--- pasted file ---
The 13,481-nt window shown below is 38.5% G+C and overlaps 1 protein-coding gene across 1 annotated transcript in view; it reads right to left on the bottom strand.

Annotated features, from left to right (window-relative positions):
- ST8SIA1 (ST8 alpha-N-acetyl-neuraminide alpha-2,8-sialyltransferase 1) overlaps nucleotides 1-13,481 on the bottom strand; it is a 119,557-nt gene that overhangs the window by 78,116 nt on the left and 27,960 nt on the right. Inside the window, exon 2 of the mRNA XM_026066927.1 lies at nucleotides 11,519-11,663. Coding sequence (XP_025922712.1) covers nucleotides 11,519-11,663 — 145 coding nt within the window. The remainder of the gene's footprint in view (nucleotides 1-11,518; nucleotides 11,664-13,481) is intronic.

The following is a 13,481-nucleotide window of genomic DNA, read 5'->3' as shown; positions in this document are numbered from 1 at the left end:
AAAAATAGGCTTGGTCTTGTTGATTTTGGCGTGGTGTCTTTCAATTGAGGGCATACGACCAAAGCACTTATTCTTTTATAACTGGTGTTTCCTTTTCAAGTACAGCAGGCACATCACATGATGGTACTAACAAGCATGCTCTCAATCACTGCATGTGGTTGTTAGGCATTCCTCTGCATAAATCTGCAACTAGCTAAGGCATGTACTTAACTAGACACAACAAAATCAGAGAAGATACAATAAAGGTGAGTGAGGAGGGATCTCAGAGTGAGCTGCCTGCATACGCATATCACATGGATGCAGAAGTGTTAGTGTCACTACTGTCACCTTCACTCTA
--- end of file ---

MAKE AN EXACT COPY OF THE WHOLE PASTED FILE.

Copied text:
The 13,481-nt window shown below is 38.5% G+C and overlaps 1 protein-coding gene across 1 annotated transcript in view; it reads right to left on the bottom strand.

Annotated features, from left to right (window-relative positions):
- ST8SIA1 (ST8 alpha-N-acetyl-neuraminide alpha-2,8-sialyltransferase 1) overlaps nucleotides 1-13,481 on the bottom strand; it is a 119,557-nt gene that overhangs the window by 78,116 nt on the left and 27,960 nt on the right. Inside the window, exon 2 of the mRNA XM_026066927.1 lies at nucleotides 11,519-11,663. Coding sequence (XP_025922712.1) covers nucleotides 11,519-11,663 — 145 coding nt within the window. The remainder of the gene's footprint in view (nucleotides 1-11,518; nucleotides 11,664-13,481) is intronic.

The following is a 13,481-nucleotide window of genomic DNA, read 5'->3' as shown; positions in this document are numbered from 1 at the left end:
AAAAATAGGCTTGGTCTTGTTGATTTTGGCGTGGTGTCTTTCAATTGAGGGCATACGACCAAAGCACTTATTCTTTTATAACTGGTGTTTCCTTTTCAAGTACAGCAGGCACATCACATGATGGTACTAACAAGCATGCTCTCAATCACTGCATGTGGTTGTTAGGCATTCCTCTGCATAAATCTGCAACTAGCTAAGGCATGTACTTAACTAGACACAACAAAATCAGAGAAGATACAATAAAGGTGAGTGAGGAGGGATCTCAGAGTGAGCTGCCTGCATACGCATATCACATGGATGCAGAAGTGTTAGTGTCACTACTGTCACCTTCACTCTA